Wednesday 17 March 2010

Awesome rack, dude

To Camden, to see 50-Foot Woman at Tommy Flynn's. Supporting them were a rather prog-tinged band whose name I confess I can't recall. I think I was aware of the guitarist changing instrument at some point but it was not until after their set was over that I realised how much, frankly redundant, axe capacity they had had on stage—two band members came nudging their way through the crowd carrying a steel rack with a least three guitars on it (OK, not quite as many as the one pictured here, but you get the point). Shortly after that they came through again carrying another rack with at least three basses on it. I'm sure I don't remember the bass player switching planks during the set, but perhaps I was just not paying enough attention. Surely I would have heard the difference, though? Afraid not.

I used to play a set with a band called The Peaches where I would switch from fretted to fretless bass halfway through, play a few numbers, then switch back. I would have thought the difference between the two would justify the change (as opposed to, say, switching from one model of fretted bass to another). But I remember one gig when, as I unplugged one instrument and plugged in the other, one of the singers (the band was fronted by twin sisters) said, "There will be now be a brief pause while Clayton changes bass."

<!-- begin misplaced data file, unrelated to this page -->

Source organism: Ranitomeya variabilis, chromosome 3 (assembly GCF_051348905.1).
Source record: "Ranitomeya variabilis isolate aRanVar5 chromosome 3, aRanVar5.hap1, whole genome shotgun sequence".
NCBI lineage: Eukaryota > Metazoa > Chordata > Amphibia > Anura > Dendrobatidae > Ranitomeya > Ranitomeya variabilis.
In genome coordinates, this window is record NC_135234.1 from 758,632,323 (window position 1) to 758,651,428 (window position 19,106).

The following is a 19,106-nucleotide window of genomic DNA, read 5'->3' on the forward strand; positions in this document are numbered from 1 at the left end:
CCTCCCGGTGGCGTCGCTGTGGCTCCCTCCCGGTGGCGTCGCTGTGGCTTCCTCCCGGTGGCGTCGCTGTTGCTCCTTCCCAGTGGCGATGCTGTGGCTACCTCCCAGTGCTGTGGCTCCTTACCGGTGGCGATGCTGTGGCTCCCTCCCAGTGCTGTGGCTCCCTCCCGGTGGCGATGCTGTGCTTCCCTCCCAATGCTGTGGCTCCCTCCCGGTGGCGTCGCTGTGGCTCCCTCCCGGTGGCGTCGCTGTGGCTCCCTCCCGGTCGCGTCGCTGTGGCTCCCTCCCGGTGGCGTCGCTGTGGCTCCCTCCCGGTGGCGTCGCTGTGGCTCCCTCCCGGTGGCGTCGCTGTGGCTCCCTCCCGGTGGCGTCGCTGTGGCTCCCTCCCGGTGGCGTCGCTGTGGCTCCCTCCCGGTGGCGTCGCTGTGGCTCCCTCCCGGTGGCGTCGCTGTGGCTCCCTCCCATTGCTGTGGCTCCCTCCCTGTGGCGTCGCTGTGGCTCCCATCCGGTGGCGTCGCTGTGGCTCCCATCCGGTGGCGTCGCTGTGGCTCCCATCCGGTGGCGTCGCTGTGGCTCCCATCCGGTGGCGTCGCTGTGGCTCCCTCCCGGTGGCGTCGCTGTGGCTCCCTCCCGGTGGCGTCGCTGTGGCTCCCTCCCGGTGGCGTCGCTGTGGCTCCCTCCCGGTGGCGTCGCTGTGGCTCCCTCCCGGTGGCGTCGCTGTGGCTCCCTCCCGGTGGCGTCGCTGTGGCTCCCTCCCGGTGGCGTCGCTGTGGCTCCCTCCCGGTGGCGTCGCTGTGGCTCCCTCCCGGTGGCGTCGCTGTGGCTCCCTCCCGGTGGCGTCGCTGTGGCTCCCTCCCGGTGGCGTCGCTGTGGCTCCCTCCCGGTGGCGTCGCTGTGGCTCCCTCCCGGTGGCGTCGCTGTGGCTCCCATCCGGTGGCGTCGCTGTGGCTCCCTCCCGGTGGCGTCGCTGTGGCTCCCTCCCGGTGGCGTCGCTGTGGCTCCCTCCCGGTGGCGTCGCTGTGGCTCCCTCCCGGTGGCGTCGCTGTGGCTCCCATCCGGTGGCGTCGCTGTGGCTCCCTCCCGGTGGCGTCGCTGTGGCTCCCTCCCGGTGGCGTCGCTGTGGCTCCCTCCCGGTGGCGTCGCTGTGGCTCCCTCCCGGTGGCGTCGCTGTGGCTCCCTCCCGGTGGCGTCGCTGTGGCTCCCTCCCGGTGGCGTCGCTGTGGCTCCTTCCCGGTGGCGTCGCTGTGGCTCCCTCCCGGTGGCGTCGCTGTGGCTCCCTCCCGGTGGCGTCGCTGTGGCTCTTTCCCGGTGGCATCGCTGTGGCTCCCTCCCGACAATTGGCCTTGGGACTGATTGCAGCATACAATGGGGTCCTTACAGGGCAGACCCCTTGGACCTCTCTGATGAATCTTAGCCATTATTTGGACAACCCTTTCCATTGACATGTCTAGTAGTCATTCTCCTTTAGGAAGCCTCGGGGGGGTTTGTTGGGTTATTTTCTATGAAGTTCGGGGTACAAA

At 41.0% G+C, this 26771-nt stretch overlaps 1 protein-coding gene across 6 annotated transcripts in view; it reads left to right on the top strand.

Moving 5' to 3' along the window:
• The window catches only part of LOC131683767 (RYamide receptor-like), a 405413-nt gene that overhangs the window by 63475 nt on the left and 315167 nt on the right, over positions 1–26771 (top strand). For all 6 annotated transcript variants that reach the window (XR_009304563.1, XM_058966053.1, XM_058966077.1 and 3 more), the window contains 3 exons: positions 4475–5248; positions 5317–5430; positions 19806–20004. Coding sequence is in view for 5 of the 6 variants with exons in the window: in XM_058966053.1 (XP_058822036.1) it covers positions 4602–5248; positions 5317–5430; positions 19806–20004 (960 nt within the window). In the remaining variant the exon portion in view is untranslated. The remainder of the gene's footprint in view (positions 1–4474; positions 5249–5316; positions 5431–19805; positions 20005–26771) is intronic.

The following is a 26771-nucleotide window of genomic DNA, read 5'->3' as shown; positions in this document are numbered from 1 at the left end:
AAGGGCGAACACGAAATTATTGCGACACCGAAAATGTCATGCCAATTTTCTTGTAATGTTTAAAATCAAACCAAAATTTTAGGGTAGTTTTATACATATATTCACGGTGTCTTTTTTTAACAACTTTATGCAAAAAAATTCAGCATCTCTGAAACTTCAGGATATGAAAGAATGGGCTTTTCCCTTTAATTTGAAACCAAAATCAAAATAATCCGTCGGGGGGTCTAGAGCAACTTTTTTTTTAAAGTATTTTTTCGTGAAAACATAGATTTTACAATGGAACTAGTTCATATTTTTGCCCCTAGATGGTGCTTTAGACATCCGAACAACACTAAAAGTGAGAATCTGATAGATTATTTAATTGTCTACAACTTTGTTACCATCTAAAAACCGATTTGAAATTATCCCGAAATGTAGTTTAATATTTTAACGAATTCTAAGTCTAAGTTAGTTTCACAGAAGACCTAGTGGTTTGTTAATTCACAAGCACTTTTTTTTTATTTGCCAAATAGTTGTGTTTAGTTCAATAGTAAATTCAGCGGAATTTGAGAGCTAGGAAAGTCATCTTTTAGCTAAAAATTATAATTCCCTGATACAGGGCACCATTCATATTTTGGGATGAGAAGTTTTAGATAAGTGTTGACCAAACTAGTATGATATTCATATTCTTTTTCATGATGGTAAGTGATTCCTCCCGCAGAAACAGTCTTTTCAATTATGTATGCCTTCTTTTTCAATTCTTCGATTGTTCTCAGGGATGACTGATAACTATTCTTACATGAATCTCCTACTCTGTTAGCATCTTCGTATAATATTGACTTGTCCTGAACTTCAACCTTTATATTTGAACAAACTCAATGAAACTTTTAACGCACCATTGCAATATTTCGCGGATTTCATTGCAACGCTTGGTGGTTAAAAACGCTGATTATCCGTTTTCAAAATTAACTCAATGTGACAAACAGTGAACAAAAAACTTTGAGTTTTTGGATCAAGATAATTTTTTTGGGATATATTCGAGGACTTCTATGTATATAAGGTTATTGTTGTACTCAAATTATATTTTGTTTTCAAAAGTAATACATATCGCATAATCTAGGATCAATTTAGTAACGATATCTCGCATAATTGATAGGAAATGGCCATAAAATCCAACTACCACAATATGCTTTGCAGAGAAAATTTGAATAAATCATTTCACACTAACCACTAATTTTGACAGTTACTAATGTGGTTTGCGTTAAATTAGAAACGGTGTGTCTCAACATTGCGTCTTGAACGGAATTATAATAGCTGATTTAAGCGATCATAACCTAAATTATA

Some wag called out, "Why?"

And I realised that if he had to ask then I couldn't really answer.

I think it's fine to do all manner of finessing the sound if you want to, but if it holds up the show then it probably isn't worth it. After all, the vagaries of the PA and the room—and the competence and attitude of the sound guy—are going to make far more difference.

As for the rack, it did make me think that maybe I should have a couple of roadies to carry my tie rack on and off stage. Perhaps a hatstand too.

Tuesday 16 March 2010

Putting the "hard" into hardware

What is it about drum hardware that makes it so unpleasant to carry?

Being the only member of the band with wheels, I spend a lot of my time humping chromed lumps from my car to the venue to the car and back into my attic, which is the only place in my crowded house where I can keep them.

Calculating exactly how many flanged, threaded and knurled items of ironmongery you can carry in one hand while climbing up and down a ladder makes you highly aware of this primordial fact: however sensible your grip seems to be when you pick one of these things up, before you are halfway to wherever you are carrying it it will be pinching a finger or pressing painfully on some knobbly protrusion you didn't even know you had till then. It sounds trivial, I know, but it's really weird how universal this is. It's not the weight—it's the almost sentient ability to seek out your most vulnerable pressure points.

Serious drummers know this, of course, and keep all their hardware in coffin-like cases. But without a van to put it in (I have to thread individual stands among the seats at the back of my car), or indeed anyone to help me carry stuff most of the time, this is but a distant dream.

In the meantime, why don't manufacturers built these things with handles?